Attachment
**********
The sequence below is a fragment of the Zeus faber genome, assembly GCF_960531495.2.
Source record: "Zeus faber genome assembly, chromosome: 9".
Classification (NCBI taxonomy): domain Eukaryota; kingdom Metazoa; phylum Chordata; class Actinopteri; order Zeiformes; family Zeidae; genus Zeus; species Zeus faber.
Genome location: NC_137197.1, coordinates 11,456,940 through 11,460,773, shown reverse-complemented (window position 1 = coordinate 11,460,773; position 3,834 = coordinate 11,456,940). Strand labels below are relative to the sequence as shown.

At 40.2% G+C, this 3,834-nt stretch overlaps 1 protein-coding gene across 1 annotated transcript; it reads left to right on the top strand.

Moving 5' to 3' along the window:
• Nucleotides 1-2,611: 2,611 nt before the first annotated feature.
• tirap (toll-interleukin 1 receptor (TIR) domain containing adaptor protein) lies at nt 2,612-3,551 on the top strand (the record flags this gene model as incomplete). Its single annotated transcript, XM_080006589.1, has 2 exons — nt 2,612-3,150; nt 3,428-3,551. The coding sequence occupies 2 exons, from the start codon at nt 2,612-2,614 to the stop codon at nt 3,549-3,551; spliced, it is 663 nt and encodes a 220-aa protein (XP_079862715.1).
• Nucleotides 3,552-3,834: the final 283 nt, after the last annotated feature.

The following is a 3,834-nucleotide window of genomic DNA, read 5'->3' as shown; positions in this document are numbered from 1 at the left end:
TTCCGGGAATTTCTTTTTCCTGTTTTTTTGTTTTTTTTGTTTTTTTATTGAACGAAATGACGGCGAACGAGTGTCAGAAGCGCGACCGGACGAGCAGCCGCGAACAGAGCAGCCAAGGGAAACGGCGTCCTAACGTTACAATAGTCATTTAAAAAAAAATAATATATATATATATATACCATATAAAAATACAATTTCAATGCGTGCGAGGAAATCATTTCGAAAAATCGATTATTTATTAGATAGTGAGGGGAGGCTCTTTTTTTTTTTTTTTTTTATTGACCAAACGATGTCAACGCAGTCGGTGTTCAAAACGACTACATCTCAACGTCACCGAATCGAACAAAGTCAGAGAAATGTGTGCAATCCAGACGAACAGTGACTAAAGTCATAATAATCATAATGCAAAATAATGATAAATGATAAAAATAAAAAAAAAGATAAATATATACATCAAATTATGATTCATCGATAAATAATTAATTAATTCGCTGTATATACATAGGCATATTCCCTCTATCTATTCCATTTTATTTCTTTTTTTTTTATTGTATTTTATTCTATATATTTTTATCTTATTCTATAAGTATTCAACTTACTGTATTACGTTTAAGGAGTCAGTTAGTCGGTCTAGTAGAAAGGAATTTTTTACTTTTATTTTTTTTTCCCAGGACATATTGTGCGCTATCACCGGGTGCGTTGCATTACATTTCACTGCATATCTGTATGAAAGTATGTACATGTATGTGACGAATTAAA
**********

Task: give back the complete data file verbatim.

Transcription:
The sequence below is a fragment of the Zeus faber genome, assembly GCF_960531495.2.
Source record: "Zeus faber genome assembly, chromosome: 9".
Classification (NCBI taxonomy): domain Eukaryota; kingdom Metazoa; phylum Chordata; class Actinopteri; order Zeiformes; family Zeidae; genus Zeus; species Zeus faber.
Genome location: NC_137197.1, coordinates 11,456,940 through 11,460,773, shown reverse-complemented (window position 1 = coordinate 11,460,773; position 3,834 = coordinate 11,456,940). Strand labels below are relative to the sequence as shown.

At 40.2% G+C, this 3,834-nt stretch overlaps 1 protein-coding gene across 1 annotated transcript; it reads left to right on the top strand.

Moving 5' to 3' along the window:
• Nucleotides 1-2,611: 2,611 nt before the first annotated feature.
• tirap (toll-interleukin 1 receptor (TIR) domain containing adaptor protein) lies at nt 2,612-3,551 on the top strand (the record flags this gene model as incomplete). Its single annotated transcript, XM_080006589.1, has 2 exons — nt 2,612-3,150; nt 3,428-3,551. The coding sequence occupies 2 exons, from the start codon at nt 2,612-2,614 to the stop codon at nt 3,549-3,551; spliced, it is 663 nt and encodes a 220-aa protein (XP_079862715.1).
• Nucleotides 3,552-3,834: the final 283 nt, after the last annotated feature.

The following is a 3,834-nucleotide window of genomic DNA, read 5'->3' as shown; positions in this document are numbered from 1 at the left end:
TTCCGGGAATTTCTTTTTCCTGTTTTTTTGTTTTTTTTGTTTTTTTATTGAACGAAATGACGGCGAACGAGTGTCAGAAGCGCGACCGGACGAGCAGCCGCGAACAGAGCAGCCAAGGGAAACGGCGTCCTAACGTTACAATAGTCATTTAAAAAAAAATAATATATATATATATATACCATATAAAAATACAATTTCAATGCGTGCGAGGAAATCATTTCGAAAAATCGATTATTTATTAGATAGTGAGGGGAGGCTCTTTTTTTTTTTTTTTTTTATTGACCAAACGATGTCAACGCAGTCGGTGTTCAAAACGACTACATCTCAACGTCACCGAATCGAACAAAGTCAGAGAAATGTGTGCAATCCAGACGAACAGTGACTAAAGTCATAATAATCATAATGCAAAATAATGATAAATGATAAAAATAAAAAAAAAGATAAATATATACATCAAATTATGATTCATCGATAAATAATTAATTAATTCGCTGTATATACATAGGCATATTCCCTCTATCTATTCCATTTTATTTCTTTTTTTTTTATTGTATTTTATTCTATATATTTTTATCTTATTCTATAAGTATTCAACTTACTGTATTACGTTTAAGGAGTCAGTTAGTCGGTCTAGTAGAAAGGAATTTTTTACTTTTATTTTTTTTTCCCAGGACATATTGTGCGCTATCACCGGGTGCGTTGCATTACATTTCACTGCATATCTGTATGAAAGTATGTACATGTATGTGACGAATTAAA